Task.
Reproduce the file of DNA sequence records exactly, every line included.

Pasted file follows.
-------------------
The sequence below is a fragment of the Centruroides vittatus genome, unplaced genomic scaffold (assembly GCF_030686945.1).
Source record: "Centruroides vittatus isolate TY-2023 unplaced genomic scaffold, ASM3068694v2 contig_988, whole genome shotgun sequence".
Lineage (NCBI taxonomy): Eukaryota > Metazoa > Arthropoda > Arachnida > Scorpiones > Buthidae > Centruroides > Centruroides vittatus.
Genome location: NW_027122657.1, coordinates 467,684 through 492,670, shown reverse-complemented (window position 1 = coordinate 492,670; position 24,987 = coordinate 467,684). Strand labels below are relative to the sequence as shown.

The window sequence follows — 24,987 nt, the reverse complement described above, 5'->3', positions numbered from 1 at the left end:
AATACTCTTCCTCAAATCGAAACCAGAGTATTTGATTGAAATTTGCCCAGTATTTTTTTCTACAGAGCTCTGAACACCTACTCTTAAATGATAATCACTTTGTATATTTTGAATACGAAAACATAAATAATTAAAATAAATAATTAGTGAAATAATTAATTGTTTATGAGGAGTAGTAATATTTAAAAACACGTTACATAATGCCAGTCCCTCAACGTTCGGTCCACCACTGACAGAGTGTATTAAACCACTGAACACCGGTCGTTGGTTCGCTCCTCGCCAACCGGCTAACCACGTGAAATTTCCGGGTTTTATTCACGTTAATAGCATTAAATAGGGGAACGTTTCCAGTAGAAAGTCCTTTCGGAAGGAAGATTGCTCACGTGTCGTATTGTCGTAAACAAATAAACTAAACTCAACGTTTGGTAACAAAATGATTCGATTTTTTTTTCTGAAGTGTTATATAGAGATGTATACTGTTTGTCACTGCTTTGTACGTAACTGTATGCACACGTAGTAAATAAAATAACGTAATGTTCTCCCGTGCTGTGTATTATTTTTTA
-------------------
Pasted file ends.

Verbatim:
The sequence below is a fragment of the Centruroides vittatus genome, unplaced genomic scaffold (assembly GCF_030686945.1).
Source record: "Centruroides vittatus isolate TY-2023 unplaced genomic scaffold, ASM3068694v2 contig_988, whole genome shotgun sequence".
Lineage (NCBI taxonomy): Eukaryota > Metazoa > Arthropoda > Arachnida > Scorpiones > Buthidae > Centruroides > Centruroides vittatus.
Genome location: NW_027122657.1, coordinates 467,684 through 492,670, shown reverse-complemented (window position 1 = coordinate 492,670; position 24,987 = coordinate 467,684). Strand labels below are relative to the sequence as shown.

The window sequence follows — 24,987 nt, the reverse complement described above, 5'->3', positions numbered from 1 at the left end:
AATACTCTTCCTCAAATCGAAACCAGAGTATTTGATTGAAATTTGCCCAGTATTTTTTTCTACAGAGCTCTGAACACCTACTCTTAAATGATAATCACTTTGTATATTTTGAATACGAAAACATAAATAATTAAAATAAATAATTAGTGAAATAATTAATTGTTTATGAGGAGTAGTAATATTTAAAAACACGTTACATAATGCCAGTCCCTCAACGTTCGGTCCACCACTGACAGAGTGTATTAAACCACTGAACACCGGTCGTTGGTTCGCTCCTCGCCAACCGGCTAACCACGTGAAATTTCCGGGTTTTATTCACGTTAATAGCATTAAATAGGGGAACGTTTCCAGTAGAAAGTCCTTTCGGAAGGAAGATTGCTCACGTGTCGTATTGTCGTAAACAAATAAACTAAACTCAACGTTTGGTAACAAAATGATTCGATTTTTTTTTCTGAAGTGTTATATAGAGATGTATACTGTTTGTCACTGCTTTGTACGTAACTGTATGCACACGTAGTAAATAAAATAACGTAATGTTCTCCCGTGCTGTGTATTATTTTTTA